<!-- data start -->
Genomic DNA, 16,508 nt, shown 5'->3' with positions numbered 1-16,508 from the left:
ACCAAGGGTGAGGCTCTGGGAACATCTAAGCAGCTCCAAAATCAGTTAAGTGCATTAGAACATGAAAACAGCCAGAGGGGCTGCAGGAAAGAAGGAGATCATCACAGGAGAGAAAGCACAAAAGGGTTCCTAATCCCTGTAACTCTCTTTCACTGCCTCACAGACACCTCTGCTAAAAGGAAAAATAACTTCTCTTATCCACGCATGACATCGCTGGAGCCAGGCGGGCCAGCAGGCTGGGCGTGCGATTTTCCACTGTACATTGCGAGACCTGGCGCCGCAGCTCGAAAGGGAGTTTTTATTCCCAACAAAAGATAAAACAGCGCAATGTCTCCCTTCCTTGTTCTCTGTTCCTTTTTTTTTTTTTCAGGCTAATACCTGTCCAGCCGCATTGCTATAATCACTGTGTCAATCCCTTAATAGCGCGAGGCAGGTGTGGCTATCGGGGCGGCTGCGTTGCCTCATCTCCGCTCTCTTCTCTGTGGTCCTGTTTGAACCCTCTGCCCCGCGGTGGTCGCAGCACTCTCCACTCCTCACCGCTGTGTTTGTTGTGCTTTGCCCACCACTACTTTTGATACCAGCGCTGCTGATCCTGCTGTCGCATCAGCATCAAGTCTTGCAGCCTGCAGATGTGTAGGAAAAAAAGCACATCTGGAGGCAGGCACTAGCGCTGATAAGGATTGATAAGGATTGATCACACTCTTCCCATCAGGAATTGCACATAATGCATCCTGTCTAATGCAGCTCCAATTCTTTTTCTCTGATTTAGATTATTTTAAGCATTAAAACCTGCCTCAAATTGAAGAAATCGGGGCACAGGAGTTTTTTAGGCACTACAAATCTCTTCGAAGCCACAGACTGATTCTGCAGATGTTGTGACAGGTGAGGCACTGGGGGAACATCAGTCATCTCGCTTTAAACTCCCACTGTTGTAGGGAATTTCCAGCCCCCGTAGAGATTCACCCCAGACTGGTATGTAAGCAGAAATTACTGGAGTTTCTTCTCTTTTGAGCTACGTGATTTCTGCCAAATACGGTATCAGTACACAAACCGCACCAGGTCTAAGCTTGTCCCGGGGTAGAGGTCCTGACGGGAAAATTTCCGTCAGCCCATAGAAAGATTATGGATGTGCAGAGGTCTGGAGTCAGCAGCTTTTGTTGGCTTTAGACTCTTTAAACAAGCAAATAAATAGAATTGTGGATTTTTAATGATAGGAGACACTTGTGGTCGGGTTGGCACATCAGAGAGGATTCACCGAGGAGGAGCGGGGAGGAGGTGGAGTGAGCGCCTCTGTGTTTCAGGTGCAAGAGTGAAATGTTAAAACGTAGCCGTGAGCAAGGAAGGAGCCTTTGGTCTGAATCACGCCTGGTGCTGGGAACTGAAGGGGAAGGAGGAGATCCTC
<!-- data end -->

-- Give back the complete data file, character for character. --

Genomic DNA, 16,508 nt, shown 5'->3' with positions numbered 1-16,508 from the left:
ACCAAGGGTGAGGCTCTGGGAACATCTAAGCAGCTCCAAAATCAGTTAAGTGCATTAGAACATGAAAACAGCCAGAGGGGCTGCAGGAAAGAAGGAGATCATCACAGGAGAGAAAGCACAAAAGGGTTCCTAATCCCTGTAACTCTCTTTCACTGCCTCACAGACACCTCTGCTAAAAGGAAAAATAACTTCTCTTATCCACGCATGACATCGCTGGAGCCAGGCGGGCCAGCAGGCTGGGCGTGCGATTTTCCACTGTACATTGCGAGACCTGGCGCCGCAGCTCGAAAGGGAGTTTTTATTCCCAACAAAAGATAAAACAGCGCAATGTCTCCCTTCCTTGTTCTCTGTTCCTTTTTTTTTTTTTCAGGCTAATACCTGTCCAGCCGCATTGCTATAATCACTGTGTCAATCCCTTAATAGCGCGAGGCAGGTGTGGCTATCGGGGCGGCTGCGTTGCCTCATCTCCGCTCTCTTCTCTGTGGTCCTGTTTGAACCCTCTGCCCCGCGGTGGTCGCAGCACTCTCCACTCCTCACCGCTGTGTTTGTTGTGCTTTGCCCACCACTACTTTTGATACCAGCGCTGCTGATCCTGCTGTCGCATCAGCATCAAGTCTTGCAGCCTGCAGATGTGTAGGAAAAAAAGCACATCTGGAGGCAGGCACTAGCGCTGATAAGGATTGATAAGGATTGATCACACTCTTCCCATCAGGAATTGCACATAATGCATCCTGTCTAATGCAGCTCCAATTCTTTTTCTCTGATTTAGATTATTTTAAGCATTAAAACCTGCCTCAAATTGAAGAAATCGGGGCACAGGAGTTTTTTAGGCACTACAAATCTCTTCGAAGCCACAGACTGATTCTGCAGATGTTGTGACAGGTGAGGCACTGGGGGAACATCAGTCATCTCGCTTTAAACTCCCACTGTTGTAGGGAATTTCCAGCCCCCGTAGAGATTCACCCCAGACTGGTATGTAAGCAGAAATTACTGGAGTTTCTTCTCTTTTGAGCTACGTGATTTCTGCCAAATACGGTATCAGTACACAAACCGCACCAGGTCTAAGCTTGTCCCGGGGTAGAGGTCCTGACGGGAAAATTTCCGTCAGCCCATAGAAAGATTATGGATGTGCAGAGGTCTGGAGTCAGCAGCTTTTGTTGGCTTTAGACTCTTTAAACAAGCAAATAAATAGAATTGTGGATTTTTAATGATAGGAGACACTTGTGGTCGGGTTGGCACATCAGAGAGGATTCACCGAGGAGGAGCGGGGAGGAGGTGGAGTGAGCGCCTCTGTGTTTCAGGTGCAAGAGTGAAATGTTAAAACGTAGCCGTGAGCAAGGAAGGAGCCTTTGGTCTGAATCACGCCTGGTGCTGGGAACTGAAGGGGAAGGAGGAGATCCTC